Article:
8) Pas-Kaart Van de Zee Kusten van Niew Nederland, 1682, Amsterdam.
Mapmaker: Johannes van Keulen
The part so far left out of this tale of European awareness of Northeast America are the maps which guided the explorers and colonists to the land.
Van Keulen’s chart of New York and Long Island, with generous inset maps of the Hudson and Connecticut Rivers, reminds one of the perils of the high seas. In this chart the wondrous detail of topography, place names, shoals and sea depths heightens the drama of water’s collision with land.
The insets of the Hudson and Connecticut Rivers are the first separate, detailed recordings of them in print. Surprisingly, given the period, Long Island is curiously misshapen. Some states of the chart name Shelter Island; others do not. Nieuw Netherland continues to claim the coastline to Cape Cod, including Martha’s Vineyard and Nantucket.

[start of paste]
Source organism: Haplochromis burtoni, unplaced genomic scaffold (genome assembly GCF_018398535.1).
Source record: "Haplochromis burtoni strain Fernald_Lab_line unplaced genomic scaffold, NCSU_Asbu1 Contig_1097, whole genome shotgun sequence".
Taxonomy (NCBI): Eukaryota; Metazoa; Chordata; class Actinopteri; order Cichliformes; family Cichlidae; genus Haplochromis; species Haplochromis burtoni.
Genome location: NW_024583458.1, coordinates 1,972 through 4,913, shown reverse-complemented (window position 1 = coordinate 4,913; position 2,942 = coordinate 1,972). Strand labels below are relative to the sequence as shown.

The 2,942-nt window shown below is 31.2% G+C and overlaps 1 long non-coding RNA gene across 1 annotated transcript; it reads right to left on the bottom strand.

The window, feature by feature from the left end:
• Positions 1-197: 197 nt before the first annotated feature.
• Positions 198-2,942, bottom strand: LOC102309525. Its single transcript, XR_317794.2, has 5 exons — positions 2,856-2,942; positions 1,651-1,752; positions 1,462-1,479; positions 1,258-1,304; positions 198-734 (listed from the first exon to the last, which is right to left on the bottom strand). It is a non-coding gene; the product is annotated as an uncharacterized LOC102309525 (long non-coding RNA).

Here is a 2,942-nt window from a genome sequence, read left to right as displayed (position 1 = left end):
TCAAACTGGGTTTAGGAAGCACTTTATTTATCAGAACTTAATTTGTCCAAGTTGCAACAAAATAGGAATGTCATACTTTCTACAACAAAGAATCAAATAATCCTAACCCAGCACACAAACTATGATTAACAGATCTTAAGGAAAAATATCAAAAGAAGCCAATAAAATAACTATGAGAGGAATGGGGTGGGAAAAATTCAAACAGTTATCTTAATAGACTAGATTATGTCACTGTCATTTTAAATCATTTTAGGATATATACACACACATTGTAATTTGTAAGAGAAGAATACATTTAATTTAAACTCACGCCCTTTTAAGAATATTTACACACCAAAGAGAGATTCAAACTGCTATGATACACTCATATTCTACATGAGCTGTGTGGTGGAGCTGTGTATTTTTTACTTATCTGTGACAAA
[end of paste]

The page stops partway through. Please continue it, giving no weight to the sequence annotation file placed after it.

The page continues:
Most surviving sea charts remained safe in atlases back home in libraries and offices or as separate issues which escaped the captain’s clutches. Some issues of Van Keulen’s chart are even decorated with actual gold, surely a sign of their value for leaders controlling the seas and for merchants assuring their prosperity.
Van Keulen and his firm dominated Dutch chart making for over a century.